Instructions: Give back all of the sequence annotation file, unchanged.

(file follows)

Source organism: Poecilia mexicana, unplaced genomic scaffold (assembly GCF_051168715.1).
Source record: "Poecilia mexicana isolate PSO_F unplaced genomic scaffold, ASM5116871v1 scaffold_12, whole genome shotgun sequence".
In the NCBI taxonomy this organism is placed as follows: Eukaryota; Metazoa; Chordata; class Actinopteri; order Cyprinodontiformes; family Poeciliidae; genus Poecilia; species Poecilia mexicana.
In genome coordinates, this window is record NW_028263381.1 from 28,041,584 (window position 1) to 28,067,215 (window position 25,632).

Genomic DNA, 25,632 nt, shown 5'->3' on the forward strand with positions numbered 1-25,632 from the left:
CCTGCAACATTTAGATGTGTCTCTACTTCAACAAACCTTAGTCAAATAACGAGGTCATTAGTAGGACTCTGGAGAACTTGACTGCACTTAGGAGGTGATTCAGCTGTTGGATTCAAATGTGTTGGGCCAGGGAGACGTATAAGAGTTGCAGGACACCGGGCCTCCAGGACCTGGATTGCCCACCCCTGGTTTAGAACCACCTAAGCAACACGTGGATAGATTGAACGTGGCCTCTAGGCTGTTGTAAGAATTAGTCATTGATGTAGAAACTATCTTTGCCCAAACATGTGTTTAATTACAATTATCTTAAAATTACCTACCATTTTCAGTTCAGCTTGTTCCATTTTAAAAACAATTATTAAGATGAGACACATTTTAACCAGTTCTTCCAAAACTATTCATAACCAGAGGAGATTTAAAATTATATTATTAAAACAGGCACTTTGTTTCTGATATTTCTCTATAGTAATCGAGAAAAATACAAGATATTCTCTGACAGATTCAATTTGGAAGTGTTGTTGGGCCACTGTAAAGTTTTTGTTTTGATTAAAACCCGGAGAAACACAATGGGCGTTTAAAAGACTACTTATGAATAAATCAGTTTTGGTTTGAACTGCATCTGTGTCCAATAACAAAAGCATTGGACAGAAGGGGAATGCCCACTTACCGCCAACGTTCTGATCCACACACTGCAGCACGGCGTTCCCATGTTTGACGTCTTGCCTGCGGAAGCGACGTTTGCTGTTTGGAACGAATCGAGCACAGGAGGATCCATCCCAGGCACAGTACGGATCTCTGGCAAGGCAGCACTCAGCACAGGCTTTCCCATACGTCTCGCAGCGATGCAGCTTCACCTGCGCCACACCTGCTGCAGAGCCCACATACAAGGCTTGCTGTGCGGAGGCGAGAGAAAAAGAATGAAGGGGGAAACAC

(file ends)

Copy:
Source organism: Poecilia mexicana, unplaced genomic scaffold (assembly GCF_051168715.1).
Source record: "Poecilia mexicana isolate PSO_F unplaced genomic scaffold, ASM5116871v1 scaffold_12, whole genome shotgun sequence".
In the NCBI taxonomy this organism is placed as follows: Eukaryota; Metazoa; Chordata; class Actinopteri; order Cyprinodontiformes; family Poeciliidae; genus Poecilia; species Poecilia mexicana.
In genome coordinates, this window is record NW_028263381.1 from 28,041,584 (window position 1) to 28,067,215 (window position 25,632).

Genomic DNA, 25,632 nt, shown 5'->3' on the forward strand with positions numbered 1-25,632 from the left:
CCTGCAACATTTAGATGTGTCTCTACTTCAACAAACCTTAGTCAAATAACGAGGTCATTAGTAGGACTCTGGAGAACTTGACTGCACTTAGGAGGTGATTCAGCTGTTGGATTCAAATGTGTTGGGCCAGGGAGACGTATAAGAGTTGCAGGACACCGGGCCTCCAGGACCTGGATTGCCCACCCCTGGTTTAGAACCACCTAAGCAACACGTGGATAGATTGAACGTGGCCTCTAGGCTGTTGTAAGAATTAGTCATTGATGTAGAAACTATCTTTGCCCAAACATGTGTTTAATTACAATTATCTTAAAATTACCTACCATTTTCAGTTCAGCTTGTTCCATTTTAAAAACAATTATTAAGATGAGACACATTTTAACCAGTTCTTCCAAAACTATTCATAACCAGAGGAGATTTAAAATTATATTATTAAAACAGGCACTTTGTTTCTGATATTTCTCTATAGTAATCGAGAAAAATACAAGATATTCTCTGACAGATTCAATTTGGAAGTGTTGTTGGGCCACTGTAAAGTTTTTGTTTTGATTAAAACCCGGAGAAACACAATGGGCGTTTAAAAGACTACTTATGAATAAATCAGTTTTGGTTTGAACTGCATCTGTGTCCAATAACAAAAGCATTGGACAGAAGGGGAATGCCCACTTACCGCCAACGTTCTGATCCACACACTGCAGCACGGCGTTCCCATGTTTGACGTCTTGCCTGCGGAAGCGACGTTTGCTGTTTGGAACGAATCGAGCACAGGAGGATCCATCCCAGGCACAGTACGGATCTCTGGCAAGGCAGCACTCAGCACAGGCTTTCCCATACGTCTCGCAGCGATGCAGCTTCACCTGCGCCACACCTGCTGCAGAGCCCACATACAAGGCTTGCTGTGCGGAGGCGAGAGAAAAAGAATGAAGGGGGAAACAC